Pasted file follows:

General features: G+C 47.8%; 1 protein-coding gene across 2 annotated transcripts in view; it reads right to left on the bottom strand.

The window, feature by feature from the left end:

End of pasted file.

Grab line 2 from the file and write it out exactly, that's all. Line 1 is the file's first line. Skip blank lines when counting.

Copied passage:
The window, feature by feature from the left end: